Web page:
New US food availability data

Americans have been following the Guidelines

The government just published a new report on American food availability, 1970-2014. This is big news! The last such report was published nearly a decade ago.

This report confirms what the last one found:
In nearly every way possible, Americans have followed official dietary advice.

Some highlights:

From 1970 to 2014, our food availability changed dramatically, all in line with the HHS-USDA Dietary Guidelines (we don’t have data specifically starting in 1980, which is when the Guidelines were launched). Note: this is availability data, not adjusted for loss and waste, which is closer to actual consumption data. That consumption data is also in the report, but % changes are not calculated, so I’ll do that and report back. I’ve done some checking, however, and can report that so far, consumption tracks closely with availability.

WE EAT MORE of all the foods that we were told to increase:

  • Fresh fruit, up 35%
  • Fresh vegetables, up 20%
  • Wheat flour, up 21%
  • Fish and shellfish, up 23%
  • Chicken (which we were told to eat instead of red meat), up 114%
  • Nuts, up 51%

WE EAT LESS OF all the foods that we were told to decrease:

  • Red meat is down 28%
    • Beef is down 35%
    • Pork is down 11%
    • Veal, lamb and mutton are down 78%
  • Eggs are down 13% (only in 2015 did the Dietary Guidelines change its policy on cholesterol, suggesting that eggs are now OK)


  • Whole milk is down 79% while lower fat and skim milk are up 127%
  • Animal fats (saturated fats) are down 27% while….
  • Vegetable fats and oils (unsaturated fats) are up 87% 
    • Salad and cooking oils are up 248%

(This data is only to 2010)

HOWEVER, added sugars are up 10%, driven by high-fructose corn syrup (up by 8,212%), not refined cane and beet sugars (down 33%). The added sugars number have actually been dropping since about 1999, but I’ll save that for another post.

Bottom line:

  • Americans have done a very good job following the US guidelines.
  • To blame obesity, diabetes, and other nutrition related diseases on saturated fats or red meat is strongly contradicted by this data.
  • To suggest that more fresh fruits, fresh vegetables, whole grains, fish and nuts will be a panacea for health are also contradicted by this data.

Use any of these great retailers to purchase your own copy of The Big Fat Surprise
Barnes & Noble
Your local bookseller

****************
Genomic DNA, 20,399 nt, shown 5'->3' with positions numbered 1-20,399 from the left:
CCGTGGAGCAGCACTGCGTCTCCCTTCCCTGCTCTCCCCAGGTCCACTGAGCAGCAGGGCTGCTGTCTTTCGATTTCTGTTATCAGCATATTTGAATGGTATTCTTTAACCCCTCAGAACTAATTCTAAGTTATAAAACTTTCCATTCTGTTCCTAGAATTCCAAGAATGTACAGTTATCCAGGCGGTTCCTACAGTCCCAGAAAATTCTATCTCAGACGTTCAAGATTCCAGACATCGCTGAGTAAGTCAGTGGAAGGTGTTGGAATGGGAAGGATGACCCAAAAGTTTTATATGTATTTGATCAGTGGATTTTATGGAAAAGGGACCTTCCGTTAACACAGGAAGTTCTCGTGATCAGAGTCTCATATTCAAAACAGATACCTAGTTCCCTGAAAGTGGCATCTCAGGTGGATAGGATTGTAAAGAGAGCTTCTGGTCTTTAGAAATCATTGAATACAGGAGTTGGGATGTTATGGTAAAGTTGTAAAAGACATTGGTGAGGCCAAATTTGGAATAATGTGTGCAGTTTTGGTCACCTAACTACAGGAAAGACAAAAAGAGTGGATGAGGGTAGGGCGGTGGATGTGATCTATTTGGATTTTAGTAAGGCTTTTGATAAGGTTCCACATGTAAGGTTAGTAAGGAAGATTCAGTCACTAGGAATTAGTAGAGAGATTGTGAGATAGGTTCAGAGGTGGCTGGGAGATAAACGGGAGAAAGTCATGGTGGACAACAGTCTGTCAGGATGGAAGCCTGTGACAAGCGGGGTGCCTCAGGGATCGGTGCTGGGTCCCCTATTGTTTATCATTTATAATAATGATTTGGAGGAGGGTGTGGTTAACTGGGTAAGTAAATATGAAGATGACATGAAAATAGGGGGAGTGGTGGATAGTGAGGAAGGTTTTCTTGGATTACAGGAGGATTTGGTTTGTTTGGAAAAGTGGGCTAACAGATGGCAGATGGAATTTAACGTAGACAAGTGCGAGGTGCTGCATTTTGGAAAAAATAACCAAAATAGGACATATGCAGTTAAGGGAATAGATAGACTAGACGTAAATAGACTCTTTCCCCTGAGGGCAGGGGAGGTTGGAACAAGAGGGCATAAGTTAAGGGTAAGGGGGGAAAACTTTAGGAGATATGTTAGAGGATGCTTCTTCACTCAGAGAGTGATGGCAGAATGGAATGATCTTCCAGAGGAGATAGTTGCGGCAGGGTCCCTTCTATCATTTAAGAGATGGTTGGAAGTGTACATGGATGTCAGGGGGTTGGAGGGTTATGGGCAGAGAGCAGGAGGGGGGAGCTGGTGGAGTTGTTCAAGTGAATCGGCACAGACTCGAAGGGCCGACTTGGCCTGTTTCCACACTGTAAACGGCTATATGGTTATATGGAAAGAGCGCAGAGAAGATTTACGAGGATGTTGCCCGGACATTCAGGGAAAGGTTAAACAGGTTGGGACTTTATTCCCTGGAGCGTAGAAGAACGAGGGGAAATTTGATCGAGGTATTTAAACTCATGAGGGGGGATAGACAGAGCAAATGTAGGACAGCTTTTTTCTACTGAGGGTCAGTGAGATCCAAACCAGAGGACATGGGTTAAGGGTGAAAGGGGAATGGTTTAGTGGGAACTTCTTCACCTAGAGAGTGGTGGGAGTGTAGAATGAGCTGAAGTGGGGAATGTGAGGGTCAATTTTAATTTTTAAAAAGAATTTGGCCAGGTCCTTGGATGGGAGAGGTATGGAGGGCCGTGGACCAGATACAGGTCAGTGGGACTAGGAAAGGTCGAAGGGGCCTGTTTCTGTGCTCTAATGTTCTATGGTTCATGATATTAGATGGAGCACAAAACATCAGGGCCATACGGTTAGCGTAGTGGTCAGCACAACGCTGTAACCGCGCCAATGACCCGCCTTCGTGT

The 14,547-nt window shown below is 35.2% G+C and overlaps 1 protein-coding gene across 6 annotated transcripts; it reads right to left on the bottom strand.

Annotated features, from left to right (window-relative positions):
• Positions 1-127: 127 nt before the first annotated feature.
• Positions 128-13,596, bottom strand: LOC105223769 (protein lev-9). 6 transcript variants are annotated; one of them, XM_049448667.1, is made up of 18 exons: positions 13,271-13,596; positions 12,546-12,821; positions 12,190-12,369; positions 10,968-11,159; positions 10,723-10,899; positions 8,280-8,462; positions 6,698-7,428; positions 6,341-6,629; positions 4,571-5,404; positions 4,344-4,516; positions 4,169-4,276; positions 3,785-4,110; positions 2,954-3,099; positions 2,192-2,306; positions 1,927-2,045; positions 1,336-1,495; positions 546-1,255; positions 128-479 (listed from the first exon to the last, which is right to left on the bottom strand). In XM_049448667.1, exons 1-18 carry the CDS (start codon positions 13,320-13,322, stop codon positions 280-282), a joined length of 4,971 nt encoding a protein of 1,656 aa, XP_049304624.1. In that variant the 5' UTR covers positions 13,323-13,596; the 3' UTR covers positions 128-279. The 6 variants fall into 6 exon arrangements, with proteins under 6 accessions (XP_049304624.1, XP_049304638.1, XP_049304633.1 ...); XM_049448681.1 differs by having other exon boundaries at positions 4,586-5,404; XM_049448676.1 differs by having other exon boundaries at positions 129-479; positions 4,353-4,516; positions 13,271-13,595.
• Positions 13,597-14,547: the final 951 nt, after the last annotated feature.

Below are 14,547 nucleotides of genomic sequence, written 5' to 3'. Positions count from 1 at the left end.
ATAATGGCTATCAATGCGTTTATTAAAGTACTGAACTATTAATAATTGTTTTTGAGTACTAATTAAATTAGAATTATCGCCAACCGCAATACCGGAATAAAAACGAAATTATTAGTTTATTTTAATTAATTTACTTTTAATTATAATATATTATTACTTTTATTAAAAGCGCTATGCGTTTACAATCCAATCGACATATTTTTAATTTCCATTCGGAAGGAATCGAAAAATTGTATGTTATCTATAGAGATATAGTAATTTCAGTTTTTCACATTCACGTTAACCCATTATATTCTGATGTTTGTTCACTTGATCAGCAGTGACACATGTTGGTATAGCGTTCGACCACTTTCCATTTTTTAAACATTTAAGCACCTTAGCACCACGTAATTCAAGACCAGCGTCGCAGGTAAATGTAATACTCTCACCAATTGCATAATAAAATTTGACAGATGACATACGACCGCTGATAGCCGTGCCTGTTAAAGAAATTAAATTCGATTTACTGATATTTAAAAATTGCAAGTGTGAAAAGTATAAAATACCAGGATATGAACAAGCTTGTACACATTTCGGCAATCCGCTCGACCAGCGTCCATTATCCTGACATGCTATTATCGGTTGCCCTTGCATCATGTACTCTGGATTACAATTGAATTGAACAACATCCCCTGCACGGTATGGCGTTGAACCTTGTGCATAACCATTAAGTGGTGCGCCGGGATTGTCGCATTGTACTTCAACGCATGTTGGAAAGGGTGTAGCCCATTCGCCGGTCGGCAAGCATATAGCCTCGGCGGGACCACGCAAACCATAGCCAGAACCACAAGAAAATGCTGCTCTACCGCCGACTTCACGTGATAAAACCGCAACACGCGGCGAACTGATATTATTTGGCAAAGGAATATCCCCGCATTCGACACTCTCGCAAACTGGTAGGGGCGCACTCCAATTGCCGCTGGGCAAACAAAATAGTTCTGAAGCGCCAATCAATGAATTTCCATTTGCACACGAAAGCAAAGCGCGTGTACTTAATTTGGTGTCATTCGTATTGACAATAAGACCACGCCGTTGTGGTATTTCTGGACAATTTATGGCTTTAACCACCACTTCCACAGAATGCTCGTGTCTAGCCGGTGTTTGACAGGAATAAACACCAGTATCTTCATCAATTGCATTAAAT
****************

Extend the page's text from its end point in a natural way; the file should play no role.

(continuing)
For a signed copy click below (indicate in “comments” section that you would like a signed copy)
Hickory Stick Bookshop

Subscribe to our mailing list

* indicates required

Comments 10

  1. People generally used to do as told by authorities. Times changing as too many of us can’t trust them.

    Excellent conclusions

    1. Nina Teicholz Post

      Thanks! Yes, sadly, this is one area where public health authorities have clearly gotten it wrong, and it’s been very hard to change course.

      1. I don’t believe public health authorities got it wrong. I believe they were bought by Big Food and Big Ag to recommend this criminal travesty.

      2. I don’t believe public health authorities got it wrong. I believe they were bought by Big Food and Big Ag to recommend this criminal travesty.

  2. There you go, bothering the poor health authorities with the facts after their minds are already made up. Thank you for doing so!

  3. I’m a bit confused about this interpretation. The graph you posted shows an overall INCREASE in fat consumption, even while the type of fat has changed from animal to vegetable source. As well, the study notes that consumption of added fats and oils are still higher than recommended. How can one argue to a proponent of the diet heart hypothesis that persistent high fat consumption isn’t linked to cardiovascular disease incidence on the basis of this study?

    1. The “high fat causes cardiovascular disease” myth clearly singles out animal fats, whose consumption has decreased, not vegetable fats and oils (unsaturated fats) whose consumption has increased.

Leave a Reply

Your email address will not be published.